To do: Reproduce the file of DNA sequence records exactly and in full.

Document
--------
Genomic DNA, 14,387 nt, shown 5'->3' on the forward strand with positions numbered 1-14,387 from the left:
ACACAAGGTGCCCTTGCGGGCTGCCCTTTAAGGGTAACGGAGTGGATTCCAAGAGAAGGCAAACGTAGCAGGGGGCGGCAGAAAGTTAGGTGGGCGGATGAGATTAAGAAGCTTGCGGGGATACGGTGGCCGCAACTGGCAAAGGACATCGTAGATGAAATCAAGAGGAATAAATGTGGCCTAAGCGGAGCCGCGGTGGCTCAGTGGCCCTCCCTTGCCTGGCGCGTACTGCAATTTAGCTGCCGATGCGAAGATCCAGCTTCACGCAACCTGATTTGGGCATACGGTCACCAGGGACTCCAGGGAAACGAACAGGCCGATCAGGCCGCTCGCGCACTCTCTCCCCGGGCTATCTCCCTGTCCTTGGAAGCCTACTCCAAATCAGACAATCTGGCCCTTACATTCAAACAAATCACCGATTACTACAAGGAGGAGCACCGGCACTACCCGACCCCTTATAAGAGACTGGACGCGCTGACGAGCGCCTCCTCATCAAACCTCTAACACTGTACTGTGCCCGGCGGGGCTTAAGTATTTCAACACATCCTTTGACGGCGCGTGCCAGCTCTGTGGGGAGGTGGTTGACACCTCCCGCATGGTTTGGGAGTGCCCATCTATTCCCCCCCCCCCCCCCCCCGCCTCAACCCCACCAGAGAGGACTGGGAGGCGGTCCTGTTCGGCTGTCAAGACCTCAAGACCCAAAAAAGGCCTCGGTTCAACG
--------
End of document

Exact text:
Genomic DNA, 14,387 nt, shown 5'->3' on the forward strand with positions numbered 1-14,387 from the left:
ACACAAGGTGCCCTTGCGGGCTGCCCTTTAAGGGTAACGGAGTGGATTCCAAGAGAAGGCAAACGTAGCAGGGGGCGGCAGAAAGTTAGGTGGGCGGATGAGATTAAGAAGCTTGCGGGGATACGGTGGCCGCAACTGGCAAAGGACATCGTAGATGAAATCAAGAGGAATAAATGTGGCCTAAGCGGAGCCGCGGTGGCTCAGTGGCCCTCCCTTGCCTGGCGCGTACTGCAATTTAGCTGCCGATGCGAAGATCCAGCTTCACGCAACCTGATTTGGGCATACGGTCACCAGGGACTCCAGGGAAACGAACAGGCCGATCAGGCCGCTCGCGCACTCTCTCCCCGGGCTATCTCCCTGTCCTTGGAAGCCTACTCCAAATCAGACAATCTGGCCCTTACATTCAAACAAATCACCGATTACTACAAGGAGGAGCACCGGCACTACCCGACCCCTTATAAGAGACTGGACGCGCTGACGAGCGCCTCCTCATCAAACCTCTAACACTGTACTGTGCCCGGCGGGGCTTAAGTATTTCAACACATCCTTTGACGGCGCGTGCCAGCTCTGTGGGGAGGTGGTTGACACCTCCCGCATGGTTTGGGAGTGCCCATCTATTCCCCCCCCCCCCCCCCCCGCCTCAACCCCACCAGAGAGGACTGGGAGGCGGTCCTGTTCGGCTGTCAAGACCTCAAGACCCAAAAAAGGCCTCGGTTCAACG